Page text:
- Access control: In traditional IT, each team has “keys” to its technology. When you are first introduced to cloud technologies, you need to take a similar approach to resource groups and consider well the necessary ownership and management roles. There are a specific number and types of roles for each service.
- Cost control: As it is very easy to set up any service almost immediately, it is advisable to closely monitor and audit the entire lifecycle of the services in operation.
- Data connectivity: internet connectivity is becoming absolutely crucial for consuming cloud services. Its failure can have a fatal effect on the operation of the organisation. The second crucial aspect is the charging of certain types of data transfers.
Cloud vs. virtualization
Among the common myths is the comparison between cloud environments and virtualization (typically on-premise). Cloud computing obviously builds on the foundations laid by virtualization, but it brings a number of other key features and functions that are difficult to implement on your own hardware.
If manual intervention by the infrastructure team is needed to set up the service, it is not cloud computing, but variously advanced virtualization.
Example: A customer (whether internal or external) requires a new service to run a web application.
- Cloud: The infrastructure is automatically set up according to a specific specification.
- Virtualizace: The infrastructure team takes the documents and within a few hours or days prepares the service and sends the required deliverables.
Cloud computing is characterised by a self-service approach to setting up and running a service.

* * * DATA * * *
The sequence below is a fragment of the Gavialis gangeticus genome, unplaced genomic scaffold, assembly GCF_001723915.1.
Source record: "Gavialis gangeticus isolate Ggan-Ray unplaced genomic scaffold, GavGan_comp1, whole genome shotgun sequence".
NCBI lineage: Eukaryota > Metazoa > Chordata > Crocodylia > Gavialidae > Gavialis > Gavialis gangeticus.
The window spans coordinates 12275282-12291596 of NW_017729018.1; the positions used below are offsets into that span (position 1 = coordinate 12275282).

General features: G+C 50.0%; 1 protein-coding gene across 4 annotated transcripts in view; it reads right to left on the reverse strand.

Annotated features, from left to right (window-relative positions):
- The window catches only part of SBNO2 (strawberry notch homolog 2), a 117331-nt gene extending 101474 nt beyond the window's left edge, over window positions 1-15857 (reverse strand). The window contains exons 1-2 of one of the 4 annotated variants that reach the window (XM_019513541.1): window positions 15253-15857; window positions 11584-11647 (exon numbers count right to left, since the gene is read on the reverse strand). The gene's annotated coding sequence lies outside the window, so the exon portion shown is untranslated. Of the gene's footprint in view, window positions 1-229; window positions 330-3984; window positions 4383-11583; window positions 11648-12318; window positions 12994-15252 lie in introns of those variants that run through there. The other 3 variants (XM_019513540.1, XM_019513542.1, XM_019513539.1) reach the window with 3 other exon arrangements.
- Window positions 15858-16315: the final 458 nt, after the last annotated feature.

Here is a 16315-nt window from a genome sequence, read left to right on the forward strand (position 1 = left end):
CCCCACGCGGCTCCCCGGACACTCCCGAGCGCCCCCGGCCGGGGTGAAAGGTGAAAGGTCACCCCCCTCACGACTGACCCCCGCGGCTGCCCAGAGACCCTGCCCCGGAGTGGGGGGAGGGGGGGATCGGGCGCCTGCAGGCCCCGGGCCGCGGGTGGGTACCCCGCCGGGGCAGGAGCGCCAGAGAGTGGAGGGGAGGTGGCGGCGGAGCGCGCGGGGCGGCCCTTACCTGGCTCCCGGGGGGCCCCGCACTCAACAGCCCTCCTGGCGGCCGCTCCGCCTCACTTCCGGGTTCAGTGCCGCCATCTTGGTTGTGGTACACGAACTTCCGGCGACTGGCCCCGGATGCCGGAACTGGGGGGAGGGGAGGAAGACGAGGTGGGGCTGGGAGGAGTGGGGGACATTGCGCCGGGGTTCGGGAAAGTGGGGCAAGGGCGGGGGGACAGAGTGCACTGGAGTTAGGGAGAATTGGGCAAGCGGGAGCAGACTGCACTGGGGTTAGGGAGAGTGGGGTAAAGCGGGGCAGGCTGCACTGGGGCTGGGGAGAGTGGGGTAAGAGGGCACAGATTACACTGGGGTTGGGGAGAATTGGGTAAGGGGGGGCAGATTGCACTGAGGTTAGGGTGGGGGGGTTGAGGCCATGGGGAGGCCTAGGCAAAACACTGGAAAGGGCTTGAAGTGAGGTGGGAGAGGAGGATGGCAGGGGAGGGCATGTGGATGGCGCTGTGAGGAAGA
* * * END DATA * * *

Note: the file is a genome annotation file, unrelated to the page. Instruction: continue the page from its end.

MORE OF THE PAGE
Example: A customer requests to set up a new service.
- Cloud: The customer logs in to the self-service portal, where he chooses the service he wants to run from an assigned catalogue.
- VirtualizaceA: The customer contacts the deployment team with a request to set up a service and the service is then handed over for use.
Cloud computing is based on transparent charging for services. If we are not able to measure (ideally in real time) the power consumed and charge for it, again it is not cloud computing.
Example:A customer has set up a new service.
- Cloud:The service (or the component that makes up the service) has a clearly specified price that is billed to the customer (generated invoice, automatic billing, in-house accounting, etc.).
- Virtualizace: The development department required a new set of test servers to be set up, however there is no billing for consumption of this service (typically within in-house accounting).
If an investment in new hardware is required to create or modify a service, it is not cloud computing. Within its framework, it is possible to implement a compatible extension of an upscale or outscale service immediately and mostly without failure.
Example: With a daily load of a large number of users, the customer’s application slows down.
- Cloud: Cloud administrator will change the performance and amount of application nodes on the fly and increase the performance on the database. They can immediately see the impact this change will have on their monthly bill.
- Virtualization: The application administrator communicates with the virtualization administrator to determine if the virtual resources of existing virtual servers can be increased, if there is spare capacity reserved on the host servers, and to request the creation of new nodes for the application layer. If he is lucky, the capacity is provided to him within the framework of change management. If not, it addresses the purchase of additional capacity and waits for delivery and installation of new systems within weeks.
If it’s a bit clearer to you, I’ll sort out the different types of cloud next time, because public isn’t actually very public and you’ll come across private cloud as often as a bunch of saffron.
This is a machine translation. Please excuse any possible errors.